“I recommend using assessment tools that are based on previous research and theory, such as the ‘big five’ personality traits and job performance, and that have been validated for the specific job that you’re hiring for,” Min said. “Validity and reliability are statistical concepts, and you don’t need to be an expert in statistics to understand them, but at the very least, ensure that any assessment you use has been developed by people with substantive knowledge and training in psychometric assessment, industrial psychology and statistics.”

Wood said many organizations still lack standardized recruiting and hiring processes. “Despite clear research suggesting that we should have structured processes, many employers still use casual interviews, asking different questions that equate ‘getting to know you’ chitchat with a formal interview process.”

Instead, Wood advises hiring managers use job analysis findings during the interview to determine a candidate’s competence in different areas. She recommends having a set list of 10-12 questions and using the same set of standards to rate all of the candidates. “Consistent questioning will allow you to use better data and compare people ‘apples to apples’ to make better hiring choices,” she said.

“The pushback against using more-structured hiring processes is because both job candidates and hiring managers tend to find structured processes dehumanizing and dull,” Min said. “My response would be: Would you prefer your hiring process to be fun or do you want it to result in the best possible hires?”

Conducting a proper structured interview requires a lot of work including developing questions, creating anchored rating scales, taking notes and training interviewers, she said.

Picking the Right Assessments

Different competencies relate to job success. Measure candidates on multiple aspects to predict performance on a maximum level. “I hear all the time from employers, ‘I just want to hire smart workers,’ ” Wood said. “But ‘smart’ is not the only important factor in predicting performance. It’s tempting to think that if we hire the candidate with the highest GPA, they’ll be the best employee, but just because someone excels in statistics doesn’t mean that person necessarily will be able to work with clients or motivate others to perform.”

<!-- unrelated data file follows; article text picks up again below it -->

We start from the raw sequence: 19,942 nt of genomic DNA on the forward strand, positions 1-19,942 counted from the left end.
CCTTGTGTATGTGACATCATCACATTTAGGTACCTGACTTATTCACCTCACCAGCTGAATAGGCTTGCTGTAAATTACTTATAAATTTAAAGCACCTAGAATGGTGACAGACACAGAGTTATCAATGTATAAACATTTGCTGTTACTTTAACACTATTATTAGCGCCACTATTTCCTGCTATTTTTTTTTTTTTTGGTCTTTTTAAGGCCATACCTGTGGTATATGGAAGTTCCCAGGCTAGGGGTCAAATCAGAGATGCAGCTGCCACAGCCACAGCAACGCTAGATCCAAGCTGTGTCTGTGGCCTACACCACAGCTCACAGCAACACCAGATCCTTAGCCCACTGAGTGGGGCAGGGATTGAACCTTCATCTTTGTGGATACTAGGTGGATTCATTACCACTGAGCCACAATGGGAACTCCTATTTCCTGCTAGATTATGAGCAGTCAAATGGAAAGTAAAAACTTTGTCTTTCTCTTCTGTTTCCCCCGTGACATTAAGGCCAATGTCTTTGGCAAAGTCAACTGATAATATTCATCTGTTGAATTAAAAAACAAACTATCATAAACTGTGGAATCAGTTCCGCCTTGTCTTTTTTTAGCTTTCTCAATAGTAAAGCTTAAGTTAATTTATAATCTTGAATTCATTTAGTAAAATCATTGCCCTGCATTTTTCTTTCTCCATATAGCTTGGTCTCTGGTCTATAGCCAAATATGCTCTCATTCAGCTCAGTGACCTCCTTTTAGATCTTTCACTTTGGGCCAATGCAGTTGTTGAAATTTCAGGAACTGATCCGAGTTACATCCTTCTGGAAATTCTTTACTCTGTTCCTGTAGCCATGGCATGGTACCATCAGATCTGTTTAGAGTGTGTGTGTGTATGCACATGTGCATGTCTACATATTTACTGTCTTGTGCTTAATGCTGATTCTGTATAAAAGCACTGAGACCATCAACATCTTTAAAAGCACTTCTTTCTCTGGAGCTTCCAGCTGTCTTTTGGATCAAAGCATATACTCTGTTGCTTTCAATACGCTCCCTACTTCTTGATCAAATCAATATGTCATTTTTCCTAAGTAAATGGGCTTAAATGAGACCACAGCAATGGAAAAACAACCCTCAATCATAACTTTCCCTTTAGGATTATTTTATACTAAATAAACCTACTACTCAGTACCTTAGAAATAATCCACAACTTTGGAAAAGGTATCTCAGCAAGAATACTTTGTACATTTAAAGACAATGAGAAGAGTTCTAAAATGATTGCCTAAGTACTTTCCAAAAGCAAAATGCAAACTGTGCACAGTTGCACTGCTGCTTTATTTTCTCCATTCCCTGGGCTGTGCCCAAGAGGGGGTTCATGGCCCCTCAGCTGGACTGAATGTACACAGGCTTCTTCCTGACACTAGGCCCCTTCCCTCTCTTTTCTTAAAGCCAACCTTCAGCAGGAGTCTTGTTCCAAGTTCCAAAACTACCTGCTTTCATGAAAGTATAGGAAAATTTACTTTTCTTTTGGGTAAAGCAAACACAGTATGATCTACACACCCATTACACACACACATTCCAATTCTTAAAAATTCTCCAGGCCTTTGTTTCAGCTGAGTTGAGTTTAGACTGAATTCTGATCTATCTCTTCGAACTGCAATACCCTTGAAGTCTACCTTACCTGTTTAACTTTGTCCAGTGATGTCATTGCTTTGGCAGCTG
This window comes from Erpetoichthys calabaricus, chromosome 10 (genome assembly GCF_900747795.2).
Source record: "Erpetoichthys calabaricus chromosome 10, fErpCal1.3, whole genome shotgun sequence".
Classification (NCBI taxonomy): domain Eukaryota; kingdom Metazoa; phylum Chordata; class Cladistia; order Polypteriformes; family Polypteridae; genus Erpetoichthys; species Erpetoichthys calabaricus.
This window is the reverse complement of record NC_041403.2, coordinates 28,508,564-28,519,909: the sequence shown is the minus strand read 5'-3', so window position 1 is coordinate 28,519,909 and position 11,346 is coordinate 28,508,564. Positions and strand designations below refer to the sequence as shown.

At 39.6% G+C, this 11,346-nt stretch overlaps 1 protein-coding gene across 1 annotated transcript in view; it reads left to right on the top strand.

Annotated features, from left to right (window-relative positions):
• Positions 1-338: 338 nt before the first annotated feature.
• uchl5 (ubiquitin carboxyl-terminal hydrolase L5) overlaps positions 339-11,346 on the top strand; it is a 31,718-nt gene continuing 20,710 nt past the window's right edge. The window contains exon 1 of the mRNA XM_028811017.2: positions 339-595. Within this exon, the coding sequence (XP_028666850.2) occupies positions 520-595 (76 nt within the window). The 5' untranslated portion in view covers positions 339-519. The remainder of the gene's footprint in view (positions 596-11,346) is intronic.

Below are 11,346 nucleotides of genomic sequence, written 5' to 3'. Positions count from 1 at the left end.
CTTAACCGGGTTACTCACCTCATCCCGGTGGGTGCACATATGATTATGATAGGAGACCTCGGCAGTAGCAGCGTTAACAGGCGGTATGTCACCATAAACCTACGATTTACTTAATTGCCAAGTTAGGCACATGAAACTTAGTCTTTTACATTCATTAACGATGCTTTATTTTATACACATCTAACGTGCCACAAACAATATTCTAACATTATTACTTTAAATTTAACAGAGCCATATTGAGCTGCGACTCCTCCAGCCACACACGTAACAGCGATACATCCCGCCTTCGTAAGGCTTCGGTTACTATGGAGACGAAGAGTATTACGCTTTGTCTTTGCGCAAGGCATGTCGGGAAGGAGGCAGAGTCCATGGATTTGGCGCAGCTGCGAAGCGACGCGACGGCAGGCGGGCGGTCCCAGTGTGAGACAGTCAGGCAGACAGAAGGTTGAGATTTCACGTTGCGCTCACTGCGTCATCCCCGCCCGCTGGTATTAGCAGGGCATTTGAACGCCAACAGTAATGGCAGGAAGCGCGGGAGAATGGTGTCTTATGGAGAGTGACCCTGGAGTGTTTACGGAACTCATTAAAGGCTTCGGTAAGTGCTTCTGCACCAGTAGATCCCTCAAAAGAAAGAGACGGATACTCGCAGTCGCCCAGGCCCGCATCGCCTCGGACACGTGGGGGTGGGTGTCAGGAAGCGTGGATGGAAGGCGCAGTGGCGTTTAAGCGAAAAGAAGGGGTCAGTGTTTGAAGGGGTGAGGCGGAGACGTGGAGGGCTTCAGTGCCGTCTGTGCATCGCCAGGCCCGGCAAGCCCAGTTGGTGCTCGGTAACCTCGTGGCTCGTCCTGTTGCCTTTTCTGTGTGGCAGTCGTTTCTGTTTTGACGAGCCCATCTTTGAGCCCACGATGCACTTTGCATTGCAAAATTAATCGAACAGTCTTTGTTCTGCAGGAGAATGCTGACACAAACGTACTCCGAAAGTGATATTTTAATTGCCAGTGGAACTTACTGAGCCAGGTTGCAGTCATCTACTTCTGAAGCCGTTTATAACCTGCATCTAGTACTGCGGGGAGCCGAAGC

Wood said assessments fall into the following four types. A combination of these methods should be used to make the best hires:

  • Assessing or testing the ability to perform a task or skill. This is an excellent predictor of performance and difficult to fake, she said. Drawbacks include that such an assessment often requires proctoring, and could be used in claims of adverse impact. “Physical tests that firefighters and police officers go through, for example, may adversely impact female candidates.”
  • Measuring candidates’ likelihood to engage in different kinds of behaviors. Personality tests would fall in this bucket. “These can be faked, but they are usually controlled using complex scoring algorithms,” Wood said.
  • Determining cultural fit. This kind of assessment can help identify what behaviors are required across the company to be successful as an employee. However, an organization should never use this tool alone to make a hiring decision, Wood said.
  • Assessing leadership potential. Possible tools include a 360-degree multirater process, situational judgment assessment and emotional intelligence tests.

Roy Maurer is an online editor/manager for SHRM.

Follow him @SHRMRoy